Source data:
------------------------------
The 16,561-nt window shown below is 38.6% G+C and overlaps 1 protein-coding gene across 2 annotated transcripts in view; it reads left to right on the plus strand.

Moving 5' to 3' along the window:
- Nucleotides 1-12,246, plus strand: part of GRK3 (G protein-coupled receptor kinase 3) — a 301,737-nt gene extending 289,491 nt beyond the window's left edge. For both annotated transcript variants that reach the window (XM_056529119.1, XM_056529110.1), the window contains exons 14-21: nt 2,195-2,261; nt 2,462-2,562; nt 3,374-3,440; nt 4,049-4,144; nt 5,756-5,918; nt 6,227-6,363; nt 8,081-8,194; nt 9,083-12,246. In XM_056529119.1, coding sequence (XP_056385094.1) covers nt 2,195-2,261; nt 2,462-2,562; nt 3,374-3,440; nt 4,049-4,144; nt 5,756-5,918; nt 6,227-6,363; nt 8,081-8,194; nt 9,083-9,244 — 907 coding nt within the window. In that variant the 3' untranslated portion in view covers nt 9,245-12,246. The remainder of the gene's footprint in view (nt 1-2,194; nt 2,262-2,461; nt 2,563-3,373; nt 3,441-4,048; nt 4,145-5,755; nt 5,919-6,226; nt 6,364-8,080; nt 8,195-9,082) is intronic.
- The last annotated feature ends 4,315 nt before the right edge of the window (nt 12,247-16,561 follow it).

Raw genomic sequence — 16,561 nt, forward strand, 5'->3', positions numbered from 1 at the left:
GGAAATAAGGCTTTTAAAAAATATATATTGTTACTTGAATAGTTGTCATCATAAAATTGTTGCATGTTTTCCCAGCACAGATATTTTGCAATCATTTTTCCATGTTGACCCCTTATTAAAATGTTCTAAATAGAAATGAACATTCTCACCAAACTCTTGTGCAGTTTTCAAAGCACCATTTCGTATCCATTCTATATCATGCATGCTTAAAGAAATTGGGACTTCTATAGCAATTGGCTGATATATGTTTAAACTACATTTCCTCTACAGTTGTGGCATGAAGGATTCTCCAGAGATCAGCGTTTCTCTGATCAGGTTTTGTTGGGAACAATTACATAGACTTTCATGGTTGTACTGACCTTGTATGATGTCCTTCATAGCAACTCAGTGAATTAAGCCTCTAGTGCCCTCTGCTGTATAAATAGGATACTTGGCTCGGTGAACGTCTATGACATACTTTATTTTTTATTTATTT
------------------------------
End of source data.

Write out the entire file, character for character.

The 16,561-nt window shown below is 38.6% G+C and overlaps 1 protein-coding gene across 2 annotated transcripts in view; it reads left to right on the plus strand.

Moving 5' to 3' along the window:
- Nucleotides 1-12,246, plus strand: part of GRK3 (G protein-coupled receptor kinase 3) — a 301,737-nt gene extending 289,491 nt beyond the window's left edge. For both annotated transcript variants that reach the window (XM_056529119.1, XM_056529110.1), the window contains exons 14-21: nt 2,195-2,261; nt 2,462-2,562; nt 3,374-3,440; nt 4,049-4,144; nt 5,756-5,918; nt 6,227-6,363; nt 8,081-8,194; nt 9,083-12,246. In XM_056529119.1, coding sequence (XP_056385094.1) covers nt 2,195-2,261; nt 2,462-2,562; nt 3,374-3,440; nt 4,049-4,144; nt 5,756-5,918; nt 6,227-6,363; nt 8,081-8,194; nt 9,083-9,244 — 907 coding nt within the window. In that variant the 3' untranslated portion in view covers nt 9,245-12,246. The remainder of the gene's footprint in view (nt 1-2,194; nt 2,262-2,461; nt 2,563-3,373; nt 3,441-4,048; nt 4,145-5,755; nt 5,919-6,226; nt 6,364-8,080; nt 8,195-9,082) is intronic.
- The last annotated feature ends 4,315 nt before the right edge of the window (nt 12,247-16,561 follow it).

Raw genomic sequence — 16,561 nt, forward strand, 5'->3', positions numbered from 1 at the left:
GGAAATAAGGCTTTTAAAAAATATATATTGTTACTTGAATAGTTGTCATCATAAAATTGTTGCATGTTTTCCCAGCACAGATATTTTGCAATCATTTTTCCATGTTGACCCCTTATTAAAATGTTCTAAATAGAAATGAACATTCTCACCAAACTCTTGTGCAGTTTTCAAAGCACCATTTCGTATCCATTCTATATCATGCATGCTTAAAGAAATTGGGACTTCTATAGCAATTGGCTGATATATGTTTAAACTACATTTCCTCTACAGTTGTGGCATGAAGGATTCTCCAGAGATCAGCGTTTCTCTGATCAGGTTTTGTTGGGAACAATTACATAGACTTTCATGGTTGTACTGACCTTGTATGATGTCCTTCATAGCAACTCAGTGAATTAAGCCTCTAGTGCCCTCTGCTGTATAAATAGGATACTTGGCTCGGTGAACGTCTATGACATACTTTATTTTTTATTTATTT